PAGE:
Welcome to the right side

Want to have a good time? Watch WalkAway videos on YouTube. Staunch members of the Democrat Socialist Party, formerly known as the Democrat Party, will tell you it’s a fake movement of Russian bots, or something like that, but it’s quite real, formed by Brandon Straka, a gay, New York City hairstylist, two years ago.

Thousands of people are abandoning the Democrat Socialist Party and moving to the GOP. There is no corresponding movement of people going in the other direction. Think of it this way: Cubans paddle toward Key West, but no one paddles toward Havana.

What’s perhaps most interesting about the WalkAway Movement is its diversity. Blacks, Anglos, Latinos, Christians, non-believers, men, women, straights, gays, transsexuals, you name it, which puts the lie to what the Democrat Socialist Party would have you believe, that the GOP is just racist, straight, white rednecks. We are the real rainbow.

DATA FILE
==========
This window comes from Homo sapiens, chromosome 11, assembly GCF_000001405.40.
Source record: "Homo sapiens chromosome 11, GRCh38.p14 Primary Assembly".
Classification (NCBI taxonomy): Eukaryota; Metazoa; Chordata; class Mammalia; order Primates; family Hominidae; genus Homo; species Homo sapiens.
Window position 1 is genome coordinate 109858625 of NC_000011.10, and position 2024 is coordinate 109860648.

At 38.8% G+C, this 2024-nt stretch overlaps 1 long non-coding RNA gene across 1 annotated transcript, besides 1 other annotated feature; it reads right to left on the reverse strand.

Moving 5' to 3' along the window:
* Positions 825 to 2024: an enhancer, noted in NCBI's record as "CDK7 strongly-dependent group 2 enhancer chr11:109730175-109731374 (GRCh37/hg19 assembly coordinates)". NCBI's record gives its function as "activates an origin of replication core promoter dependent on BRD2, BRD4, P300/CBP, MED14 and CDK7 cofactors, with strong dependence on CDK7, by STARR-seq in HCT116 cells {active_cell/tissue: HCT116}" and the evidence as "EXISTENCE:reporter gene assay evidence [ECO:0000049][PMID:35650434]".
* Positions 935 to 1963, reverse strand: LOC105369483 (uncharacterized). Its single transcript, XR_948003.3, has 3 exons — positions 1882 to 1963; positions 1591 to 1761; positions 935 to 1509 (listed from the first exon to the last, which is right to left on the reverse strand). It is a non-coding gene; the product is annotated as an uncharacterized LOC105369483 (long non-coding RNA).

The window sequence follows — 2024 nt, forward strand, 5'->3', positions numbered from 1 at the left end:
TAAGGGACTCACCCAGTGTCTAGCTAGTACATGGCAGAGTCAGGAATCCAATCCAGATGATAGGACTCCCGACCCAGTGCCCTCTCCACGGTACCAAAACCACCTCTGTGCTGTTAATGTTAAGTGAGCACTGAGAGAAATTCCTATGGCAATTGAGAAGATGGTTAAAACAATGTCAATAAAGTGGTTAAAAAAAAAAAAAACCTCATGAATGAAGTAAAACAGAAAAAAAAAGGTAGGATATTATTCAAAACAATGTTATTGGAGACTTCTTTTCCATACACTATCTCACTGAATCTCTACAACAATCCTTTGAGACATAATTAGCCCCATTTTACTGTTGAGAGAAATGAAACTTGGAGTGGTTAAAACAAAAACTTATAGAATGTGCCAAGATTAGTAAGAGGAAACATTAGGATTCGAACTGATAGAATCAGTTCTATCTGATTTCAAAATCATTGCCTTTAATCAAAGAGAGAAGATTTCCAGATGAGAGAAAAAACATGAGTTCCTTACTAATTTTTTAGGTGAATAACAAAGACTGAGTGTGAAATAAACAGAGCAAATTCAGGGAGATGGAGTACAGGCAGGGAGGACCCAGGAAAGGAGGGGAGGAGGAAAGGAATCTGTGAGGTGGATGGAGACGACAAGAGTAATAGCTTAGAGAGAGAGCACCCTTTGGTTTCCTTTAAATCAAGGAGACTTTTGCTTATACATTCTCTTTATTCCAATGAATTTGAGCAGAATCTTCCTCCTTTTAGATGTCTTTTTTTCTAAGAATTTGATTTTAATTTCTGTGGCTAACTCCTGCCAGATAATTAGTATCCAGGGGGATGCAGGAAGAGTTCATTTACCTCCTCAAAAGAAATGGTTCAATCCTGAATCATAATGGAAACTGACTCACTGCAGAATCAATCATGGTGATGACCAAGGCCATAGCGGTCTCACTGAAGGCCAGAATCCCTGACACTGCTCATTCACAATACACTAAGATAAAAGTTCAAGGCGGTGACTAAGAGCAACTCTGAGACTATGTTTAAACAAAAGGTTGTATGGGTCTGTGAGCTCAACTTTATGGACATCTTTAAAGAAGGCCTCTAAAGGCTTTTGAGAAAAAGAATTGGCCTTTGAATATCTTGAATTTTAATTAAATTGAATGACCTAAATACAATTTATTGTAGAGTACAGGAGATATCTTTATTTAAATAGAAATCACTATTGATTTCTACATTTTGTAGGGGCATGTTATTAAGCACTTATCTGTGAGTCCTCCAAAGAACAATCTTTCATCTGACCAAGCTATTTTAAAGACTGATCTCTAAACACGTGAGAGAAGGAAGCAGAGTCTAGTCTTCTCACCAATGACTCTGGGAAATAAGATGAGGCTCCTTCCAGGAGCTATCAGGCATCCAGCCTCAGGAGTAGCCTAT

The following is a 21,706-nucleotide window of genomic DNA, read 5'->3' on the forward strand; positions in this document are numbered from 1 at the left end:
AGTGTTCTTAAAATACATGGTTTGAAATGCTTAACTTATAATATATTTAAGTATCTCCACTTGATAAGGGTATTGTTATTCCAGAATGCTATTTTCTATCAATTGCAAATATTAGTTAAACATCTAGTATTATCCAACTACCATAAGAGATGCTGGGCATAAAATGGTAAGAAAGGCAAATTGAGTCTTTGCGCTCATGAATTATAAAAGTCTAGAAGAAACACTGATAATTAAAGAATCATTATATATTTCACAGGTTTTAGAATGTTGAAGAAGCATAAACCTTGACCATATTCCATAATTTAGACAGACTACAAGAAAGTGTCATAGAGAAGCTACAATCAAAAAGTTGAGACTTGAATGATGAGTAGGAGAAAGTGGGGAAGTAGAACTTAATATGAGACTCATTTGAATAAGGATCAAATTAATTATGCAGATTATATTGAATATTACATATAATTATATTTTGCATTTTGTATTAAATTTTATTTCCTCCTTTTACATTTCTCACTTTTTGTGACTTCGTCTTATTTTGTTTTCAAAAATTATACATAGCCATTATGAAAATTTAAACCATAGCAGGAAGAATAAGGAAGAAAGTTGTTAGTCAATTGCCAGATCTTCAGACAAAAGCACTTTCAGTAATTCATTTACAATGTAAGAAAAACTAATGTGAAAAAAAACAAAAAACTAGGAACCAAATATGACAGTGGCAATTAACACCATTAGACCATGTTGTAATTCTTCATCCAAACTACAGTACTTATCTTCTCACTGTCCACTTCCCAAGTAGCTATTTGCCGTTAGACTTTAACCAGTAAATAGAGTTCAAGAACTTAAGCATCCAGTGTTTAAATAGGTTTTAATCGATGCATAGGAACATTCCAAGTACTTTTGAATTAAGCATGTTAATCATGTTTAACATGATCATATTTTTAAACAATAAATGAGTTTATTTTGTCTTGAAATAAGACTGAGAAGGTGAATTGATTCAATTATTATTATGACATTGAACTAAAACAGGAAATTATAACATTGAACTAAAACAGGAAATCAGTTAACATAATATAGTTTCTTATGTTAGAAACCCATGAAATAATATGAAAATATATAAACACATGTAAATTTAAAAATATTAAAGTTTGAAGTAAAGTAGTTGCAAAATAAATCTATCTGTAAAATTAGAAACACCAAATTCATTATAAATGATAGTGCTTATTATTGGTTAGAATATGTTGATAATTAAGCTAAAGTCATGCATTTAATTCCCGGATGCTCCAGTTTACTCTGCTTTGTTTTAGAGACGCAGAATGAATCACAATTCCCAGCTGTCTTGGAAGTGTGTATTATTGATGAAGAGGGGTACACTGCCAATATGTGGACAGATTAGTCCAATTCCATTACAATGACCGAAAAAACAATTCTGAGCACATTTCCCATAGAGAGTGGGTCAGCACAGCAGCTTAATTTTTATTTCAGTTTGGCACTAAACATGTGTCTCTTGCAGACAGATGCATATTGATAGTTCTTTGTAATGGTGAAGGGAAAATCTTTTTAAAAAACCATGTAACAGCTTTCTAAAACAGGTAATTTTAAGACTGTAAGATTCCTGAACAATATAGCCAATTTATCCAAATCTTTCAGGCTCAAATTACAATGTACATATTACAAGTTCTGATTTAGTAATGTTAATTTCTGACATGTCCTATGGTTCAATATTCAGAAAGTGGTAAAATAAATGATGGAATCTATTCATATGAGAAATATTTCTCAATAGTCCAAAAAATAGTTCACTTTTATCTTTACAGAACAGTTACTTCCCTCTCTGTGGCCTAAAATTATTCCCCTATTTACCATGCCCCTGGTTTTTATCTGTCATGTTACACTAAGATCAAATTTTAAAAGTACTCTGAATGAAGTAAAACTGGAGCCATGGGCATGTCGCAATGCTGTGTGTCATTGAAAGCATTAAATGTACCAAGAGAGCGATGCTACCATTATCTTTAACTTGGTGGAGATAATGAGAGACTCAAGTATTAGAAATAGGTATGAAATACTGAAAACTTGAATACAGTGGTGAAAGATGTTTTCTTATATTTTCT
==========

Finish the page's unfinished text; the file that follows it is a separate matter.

The video above is a good example. Meet Ricky Rebel from Hollywood.

If you’ve always voted Democrat, as I did till 2007, know that you can join the multitude that’s quitting the Democrat Socialists, and you can vote in your best interests. Don’t be a sheep. Don’t listen to CNN, NPR or read The New York Times or The Washington Post if you want accurate news.

Hop on the raft to our Key West. You’ll find free speech, a sense of humor, mojitos, black bean soup and empanadas waiting on the dock, nice and warm.

Happy university!

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The window by our bed in Havana.

TODAY IS our 18th anniversary. Congrats to us.

When we woke up in our Havana guesthouse in 2012, our 10th anniversary, which was why we went to the communist hellhole, my child bride, whose English was none too good and remains so, said to me: Happy university!

We’ve chuckled about that ever since. So now we do not have anniversaries. We have universities, and the entrance exam is strict. No snowflakes.

I was married to my first wife just over five years. I was married to my second wife for a decade, but we lived in sin about nine years before the Houston ceremony performed by a Unitarian minister. There was just the three of us, and we did it on her lunch break. One more year, and I’ll have been with this Mexican hottie longest of all.

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The groom, the bride, the sister, the Eggman (R.I.P.)

We tied the knot in the indoor patio of my sister-in-law’s coffee shop. There was a nice crowd, and we danced. A woman sent by the judge officiated.

You don’t say I do in Mexico.

You say I accept.

Wish someone had told me that in advance.